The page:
Overview: Once an offshoot of the Lesbian, Gay, Bisexual and Transsexual United Employees of AT&T, the LEAGUE Foundation is now an independent national scholarship organization devoted to helping LGBTQ students and their families. Graduating seniors who have a strong community service record and at least a 3.0 GPA may apply online for one of five LEAGUE scholarships, the Laurel Hester Memorial Scholarship, or the Matthew Shepard Memorial Scholarship.

Deadline: April

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Live Out Loud $10,000

Overview: This non-profit organization focuses on improving the educational experience for LGBTQ students of all ages in the New York tri-state area. Graduating seniors in New York, Connecticut, and New Jersey are invited to apply for one of three annual scholarships. These awards are extended to LGBTQ youth who have demonstrated outstanding leadership and community service within the LGBTQ community. The organization also takes candidate academic performance and financial need into consideration.

Deadline: March

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National Lesbian & Gay Journalists Association (NLGJA) Up to $3,000

Overview: The first openly gay reporter to work at the Boston Globe, Kay Longcope advanced LGBTQ awareness throughout her career as a journalist. The Kay Longcope Scholarship Award seeks to continue her legacy by awarding an annual scholarship to an LGBTQ student of color. Though not strictly required, recipients generally major in journalism or communications. NLGJA awards scholarships based on academic performance and reporting ability. Interested students must submit five work samples in any media, and complete an assigned reporting project.

Deadline: May 31 (11:59 PM EST)

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Pride Foundation Varies

Overview: This regional association serving the LGBTQ community in the Pacific Northwest offers more than 50 scholarships to eligible applicants. Awards are based on academic performance, financial need, cultural identity, community service record, or a combination of these factors. Each scholarship carries its own requirements, but all are awarded to area LGBTQ students and allies.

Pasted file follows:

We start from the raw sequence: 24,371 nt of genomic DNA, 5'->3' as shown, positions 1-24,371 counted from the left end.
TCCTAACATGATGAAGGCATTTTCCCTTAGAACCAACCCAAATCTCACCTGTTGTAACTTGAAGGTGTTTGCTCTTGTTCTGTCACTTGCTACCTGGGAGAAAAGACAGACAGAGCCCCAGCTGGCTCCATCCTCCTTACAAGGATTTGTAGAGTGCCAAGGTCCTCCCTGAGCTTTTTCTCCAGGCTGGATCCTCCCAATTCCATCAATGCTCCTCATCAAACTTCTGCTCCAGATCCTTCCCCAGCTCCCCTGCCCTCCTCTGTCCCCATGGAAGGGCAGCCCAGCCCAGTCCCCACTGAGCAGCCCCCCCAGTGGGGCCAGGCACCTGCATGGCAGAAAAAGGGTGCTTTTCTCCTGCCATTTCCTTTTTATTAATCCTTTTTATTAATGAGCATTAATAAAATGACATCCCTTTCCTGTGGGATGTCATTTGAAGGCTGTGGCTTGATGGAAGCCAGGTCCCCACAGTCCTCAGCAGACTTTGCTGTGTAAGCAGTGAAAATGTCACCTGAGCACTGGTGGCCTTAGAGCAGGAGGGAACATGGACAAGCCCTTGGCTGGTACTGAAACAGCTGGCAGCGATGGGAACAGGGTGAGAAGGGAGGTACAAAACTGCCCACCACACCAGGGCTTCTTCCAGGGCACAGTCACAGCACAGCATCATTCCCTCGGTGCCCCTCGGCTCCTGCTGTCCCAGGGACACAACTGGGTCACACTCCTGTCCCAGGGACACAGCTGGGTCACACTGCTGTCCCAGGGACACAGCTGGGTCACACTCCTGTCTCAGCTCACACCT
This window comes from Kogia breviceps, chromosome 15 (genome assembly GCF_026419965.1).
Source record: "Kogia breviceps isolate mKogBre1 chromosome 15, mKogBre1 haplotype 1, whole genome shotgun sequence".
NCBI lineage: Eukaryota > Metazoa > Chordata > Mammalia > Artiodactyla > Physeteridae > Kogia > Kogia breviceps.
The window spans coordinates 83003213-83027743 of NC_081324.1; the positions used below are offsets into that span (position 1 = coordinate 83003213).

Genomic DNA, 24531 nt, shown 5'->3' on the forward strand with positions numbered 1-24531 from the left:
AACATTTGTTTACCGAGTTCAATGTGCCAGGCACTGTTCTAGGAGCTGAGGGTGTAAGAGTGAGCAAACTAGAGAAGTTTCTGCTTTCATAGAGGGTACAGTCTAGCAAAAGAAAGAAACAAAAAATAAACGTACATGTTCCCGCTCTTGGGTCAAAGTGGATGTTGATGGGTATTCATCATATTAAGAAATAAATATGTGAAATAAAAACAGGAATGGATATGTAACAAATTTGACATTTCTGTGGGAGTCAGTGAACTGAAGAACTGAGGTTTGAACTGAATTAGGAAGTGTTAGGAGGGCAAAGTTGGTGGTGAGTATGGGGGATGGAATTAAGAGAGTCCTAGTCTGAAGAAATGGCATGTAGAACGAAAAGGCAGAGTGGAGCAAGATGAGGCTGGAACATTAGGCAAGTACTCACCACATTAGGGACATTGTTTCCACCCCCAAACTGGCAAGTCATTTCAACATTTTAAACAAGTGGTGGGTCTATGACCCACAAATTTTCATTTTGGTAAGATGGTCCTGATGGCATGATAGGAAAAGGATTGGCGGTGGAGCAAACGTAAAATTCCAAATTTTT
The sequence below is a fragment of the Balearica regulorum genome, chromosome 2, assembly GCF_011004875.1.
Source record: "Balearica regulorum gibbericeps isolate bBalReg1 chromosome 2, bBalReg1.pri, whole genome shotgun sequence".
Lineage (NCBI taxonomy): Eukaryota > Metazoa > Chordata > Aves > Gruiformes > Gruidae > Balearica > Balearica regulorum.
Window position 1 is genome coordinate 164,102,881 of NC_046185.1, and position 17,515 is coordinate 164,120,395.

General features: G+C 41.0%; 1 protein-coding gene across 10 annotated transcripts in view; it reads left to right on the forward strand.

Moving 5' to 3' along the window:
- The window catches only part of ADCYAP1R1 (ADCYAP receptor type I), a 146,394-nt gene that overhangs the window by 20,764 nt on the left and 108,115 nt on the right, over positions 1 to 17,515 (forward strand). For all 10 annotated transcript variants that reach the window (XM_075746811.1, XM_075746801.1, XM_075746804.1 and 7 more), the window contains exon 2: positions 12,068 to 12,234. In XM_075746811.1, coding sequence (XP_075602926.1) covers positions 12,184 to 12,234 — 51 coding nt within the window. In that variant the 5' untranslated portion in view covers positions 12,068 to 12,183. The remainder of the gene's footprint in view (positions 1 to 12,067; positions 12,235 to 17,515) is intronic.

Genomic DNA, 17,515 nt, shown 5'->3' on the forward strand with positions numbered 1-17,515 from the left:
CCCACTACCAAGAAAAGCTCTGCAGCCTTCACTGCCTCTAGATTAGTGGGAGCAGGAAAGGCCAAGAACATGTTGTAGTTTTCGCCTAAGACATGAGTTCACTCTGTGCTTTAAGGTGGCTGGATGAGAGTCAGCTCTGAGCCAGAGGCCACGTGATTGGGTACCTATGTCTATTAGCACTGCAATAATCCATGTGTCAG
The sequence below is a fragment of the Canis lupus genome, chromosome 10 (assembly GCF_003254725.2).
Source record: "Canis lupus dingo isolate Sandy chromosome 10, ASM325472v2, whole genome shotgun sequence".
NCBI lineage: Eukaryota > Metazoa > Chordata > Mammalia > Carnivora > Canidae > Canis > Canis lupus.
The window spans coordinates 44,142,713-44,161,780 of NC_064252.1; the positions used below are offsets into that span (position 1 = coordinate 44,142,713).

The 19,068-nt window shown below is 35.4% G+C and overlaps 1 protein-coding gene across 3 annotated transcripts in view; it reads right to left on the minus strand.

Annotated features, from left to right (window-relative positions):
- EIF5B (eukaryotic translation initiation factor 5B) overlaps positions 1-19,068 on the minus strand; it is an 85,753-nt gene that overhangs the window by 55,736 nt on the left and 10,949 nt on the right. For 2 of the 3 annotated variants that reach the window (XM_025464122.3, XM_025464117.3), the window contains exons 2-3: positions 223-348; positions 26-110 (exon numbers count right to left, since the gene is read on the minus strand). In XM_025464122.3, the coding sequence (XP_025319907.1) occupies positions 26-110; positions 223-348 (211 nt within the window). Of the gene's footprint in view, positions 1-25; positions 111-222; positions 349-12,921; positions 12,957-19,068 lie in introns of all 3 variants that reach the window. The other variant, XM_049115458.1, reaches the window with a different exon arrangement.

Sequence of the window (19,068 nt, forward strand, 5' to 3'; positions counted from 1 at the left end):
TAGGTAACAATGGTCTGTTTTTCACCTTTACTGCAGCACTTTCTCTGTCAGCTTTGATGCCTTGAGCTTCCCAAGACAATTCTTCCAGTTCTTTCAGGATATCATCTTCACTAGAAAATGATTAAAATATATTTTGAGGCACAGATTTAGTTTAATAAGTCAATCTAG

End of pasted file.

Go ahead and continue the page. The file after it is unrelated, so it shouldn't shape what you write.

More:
Deadline: “Mid-January”

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National Organization of Gay & Lesbian Scientists and Technical Professionals $5,000

Overview: LGBTQ students who plan to major in STEM fields may be eligible for one of two academic scholarships awarded by this professional organization. To be eligible, you must have junior or senior standing, a 3.0 GPA or better, and a history of activism and community service.

Deadline: First Saturday of June (11:59 PM PT)

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Assessing a School’s LGBTQ Community

When you’re looking at potential colleges you should try to find a place where you can comfortably spend the next few years of your life. This can be a tall order for any high school senior, and even more so for LGBTQ students. Fortunately, there are a few indicators that can help determine which schools are LGBTQ friendly colleges. Schools with LGBTQ resources and clubs or curriculums that cover LGBTQ issues are generally pretty accepting. Visible signs of acceptance, like rainbows, pink triangles, and designated safe zones, are another way to measure a school’s LGBTQ community and culture.

On-Campus LGBTQ Organizations

A college’s extracurricular activities are a reflection of its campus culture. Students who participate in LGBTQ-themed clubs and organizations on their own time are exposed to a variety of social experiences that they might otherwise not experience. These organizations can act as a hub for social activity for freshman and transfer students who live on campus. The presence of the following organizations signal that LGBTQ students are welcome by a large portion of the student body.

  • Delta Lambda Phi
    Delta Lambda Phi was founded for gay, bisexual, and progressive men and is now one of the largest and most inclusive fraternities in the Greek Life community. The presence of this fraternity on a school’s campus is a positive indicator of its inclusivity.
  • Gamma Rho Lambda
    Gamma Rho Lambda is a national sorority for women, trans-women, trans-men, and non-binary students of any race, culture, or sexual orientation. This sorority provides a social support system for all students within the community. It has also been referred to as the first national multicultural lesbian sorority.
  • Reaching Out MBA
    Reaching Out MBA was founded as a networking club for LGBTQ students in MBA programs, but has since grown to include LGBTQ students in any business-related program.
  • Gender and Sexuality Action Committee
    The Gender and Sexuality Action Committee is an outgrowth of the American Medical Student Association’s commitment to LGBTQ advocacy. This committee is dedicated to combating sexism and heterosexism, as well as ensuring equal access to medical care and equality within the medical education field.
  • Campus Pride
    Campus Pride is the foremost voice when it comes to LGBTQ campus inclusion and awareness. The organization is involved locally on many campuses, providing support for LGBTQ clubs and Greek society, advocating for the establishment of safe spaces, and encouraging the training of faculty and administrative staff on LGBTQ-related topics.